CNC machines are most often durable, long lasting pieces of equipment that can be relied upon for their redundancy. But despite their reliability, programming complexity and other components contained in the CNC machine often lead to small, but frustrating problems.
These issues are compounded by the fact that the most common CNC machining problems are caused by either user error or poor maintenance. While seasoned users will often recognize errors and know how to fix them, newer trainees and those who have recently replaced old machinery with updated models may not be able to identify challenges so easily.
When it comes to common CNC machine problems, the roots causes can often be traced back to one of three issues:
If the user is noticing burn marks on the material’s edges or corners, it is likely the result of a blunt tool, cutting coolant/ lube, or an improper feed speed. When feed speeds are too slow, the material remains in the path of the cutting tool for longer than it needs to be, resulting in burns to the material.
If the user notices that the tool itself is burnt, settings will have to be adjusted to the proper specification for that particular cutting tool. It could also be that the tool itself is no longer sharp enough to adequately cut and must be replaced.
Other visual signs are rough edges, raised marks, or visible cutter marks, all of which are usually the result of a feed speed that is too fast or a tool that needs to be replaced.
When CNC machines aren’t cleaned and lubricated properly, a variety of problems may occur.
If the material is sliding around during the cut, there may be debris preventing proper location and part fixturing. Over time, material and particulate can build up creating challenges for holding and locating parts creating issues with accuracy and redundancy. Simply put, CNC machines should be kept as clean as possible.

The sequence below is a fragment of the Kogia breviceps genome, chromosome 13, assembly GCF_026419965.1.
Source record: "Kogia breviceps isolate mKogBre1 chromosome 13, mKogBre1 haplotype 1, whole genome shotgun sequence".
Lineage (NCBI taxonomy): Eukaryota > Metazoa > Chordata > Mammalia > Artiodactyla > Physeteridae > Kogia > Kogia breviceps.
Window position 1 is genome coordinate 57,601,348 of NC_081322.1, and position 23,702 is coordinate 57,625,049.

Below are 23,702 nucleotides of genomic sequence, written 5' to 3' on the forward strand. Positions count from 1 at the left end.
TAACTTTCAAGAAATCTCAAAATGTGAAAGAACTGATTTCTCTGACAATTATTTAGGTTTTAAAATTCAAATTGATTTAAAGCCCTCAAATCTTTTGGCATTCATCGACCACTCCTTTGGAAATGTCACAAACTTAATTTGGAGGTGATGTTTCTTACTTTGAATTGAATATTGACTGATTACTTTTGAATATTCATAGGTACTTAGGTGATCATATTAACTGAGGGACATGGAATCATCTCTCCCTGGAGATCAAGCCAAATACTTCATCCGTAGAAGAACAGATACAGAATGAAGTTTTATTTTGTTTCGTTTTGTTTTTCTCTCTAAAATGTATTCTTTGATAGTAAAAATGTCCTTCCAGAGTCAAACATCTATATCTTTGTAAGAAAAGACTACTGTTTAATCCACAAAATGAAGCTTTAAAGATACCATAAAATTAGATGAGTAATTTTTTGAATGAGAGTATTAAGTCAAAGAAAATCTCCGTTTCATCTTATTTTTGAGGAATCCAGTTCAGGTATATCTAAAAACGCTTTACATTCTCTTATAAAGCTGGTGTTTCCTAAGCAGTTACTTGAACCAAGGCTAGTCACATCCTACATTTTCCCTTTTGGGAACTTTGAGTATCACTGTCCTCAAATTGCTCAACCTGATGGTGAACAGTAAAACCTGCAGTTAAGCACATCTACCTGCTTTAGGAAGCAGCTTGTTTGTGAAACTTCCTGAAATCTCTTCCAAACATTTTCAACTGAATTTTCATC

Material movement can also be the result of a lack of air going through the machine. Users should be sure to maintain a continuous flow of air and check coolant levels in order to ensure clean, uninterrupted cuts.
Improper programming causes most other CNC part cutting issues. Programming issues can be hard to remedy with newer employees, as they may not be aware of the part cutting errors introduced by their program. In rare cases, simply powering the machine down and rebooting the system can resolve programming errors. This may cause operators to overlook their mistakes and blame the machine for the interrupted performance.
To avoid programming errors, make sure that employees fully understand the proper set of G and M codes for the particular controller on the machine and best practices for implementing. Once a machine is properly setup and aligned mechanically, all motion sequencing and operation is based on proper programming, calibration data, compensation data, and offset information captured and input in software.
It all Starts with a good CNC Controller
The heart of a CNC machine is the control system. Fitting the correct controller for the CNC application is vital as parameters and programming are often very specific to the task. Minimizing variables and unused parameters also helps to minimize setup and programming challenges. At AMMC, we provide CNC machining solutions to companies in a variety of industries. Contact us today, we’d be happy to look at your machine and help you choose an appropriate control system.